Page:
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It's 1347 and fifteen-year-old Will, an orphan boy, lives at Crowfield Abbey. Sent into the forest to gather wood, he rescues instead, a creature from a trap - a hob, who shares with Will a terrible secret. Somewhere in the forest behind the abbey where he lives, is a grave. And buried deep in the snow is an angel. But how can an angel die? What has it to do with the monks of the Abbey? When two hooded strangers arrive at Crowfield asking questions about the angel's grave. Will is drawn into a world of dangerous Old Magic.
"The Crowfield Curse" was short-listed for the Times Children's Fiction Competition in 2008. This is a stunning debut novel and the first of a two part series.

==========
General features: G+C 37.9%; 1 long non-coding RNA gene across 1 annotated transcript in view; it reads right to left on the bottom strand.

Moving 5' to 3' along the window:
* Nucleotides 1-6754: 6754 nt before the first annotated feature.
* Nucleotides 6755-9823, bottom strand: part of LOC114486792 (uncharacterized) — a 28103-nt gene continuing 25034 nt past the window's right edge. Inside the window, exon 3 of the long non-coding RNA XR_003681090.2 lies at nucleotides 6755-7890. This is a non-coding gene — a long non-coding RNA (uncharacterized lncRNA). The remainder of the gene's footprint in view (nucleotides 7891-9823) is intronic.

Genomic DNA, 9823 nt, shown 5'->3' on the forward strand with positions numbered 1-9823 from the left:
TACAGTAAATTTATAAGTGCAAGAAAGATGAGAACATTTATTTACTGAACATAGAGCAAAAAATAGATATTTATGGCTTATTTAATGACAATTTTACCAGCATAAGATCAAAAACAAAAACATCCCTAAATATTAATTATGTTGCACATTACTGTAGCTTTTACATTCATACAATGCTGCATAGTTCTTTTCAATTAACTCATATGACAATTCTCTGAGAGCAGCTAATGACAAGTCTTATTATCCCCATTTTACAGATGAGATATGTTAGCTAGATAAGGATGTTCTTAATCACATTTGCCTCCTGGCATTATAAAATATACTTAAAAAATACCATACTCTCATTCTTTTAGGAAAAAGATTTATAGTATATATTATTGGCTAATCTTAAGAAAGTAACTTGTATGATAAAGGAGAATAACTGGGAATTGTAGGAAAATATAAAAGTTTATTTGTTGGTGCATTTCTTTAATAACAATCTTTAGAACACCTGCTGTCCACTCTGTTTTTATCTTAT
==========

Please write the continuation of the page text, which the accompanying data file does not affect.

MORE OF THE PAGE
Will is fifteen; an orphan in the Crowfield Abbey who works hard for his keep. When he discovers an injured hob in the woods and brings him home, everything begins to change rather rapidly. The Crowfield Curse is a well-written, faced paced story for young adults which very much resembles the front cover in mood. I found myself almost shivering with the cold, colourless imagery of the Abbey and surrounding woods.
This book is a very well-executed blend of realistic 'middle ages' environment and traditional 'otherworld' characters. I am very much looking forward to reading the second installment and seeing Will finally leave the Abbey and pursue a less frigid path.
I would recommend this story for older children, perhaps 12 - 15 because it is quite a dark story with some gore and animal death (fairly graphic). Definitely worthy of its shortlist in the Times Children's Fiction Competition, The Crowfield Curse was an interesting and memorable story which left me wanting more.
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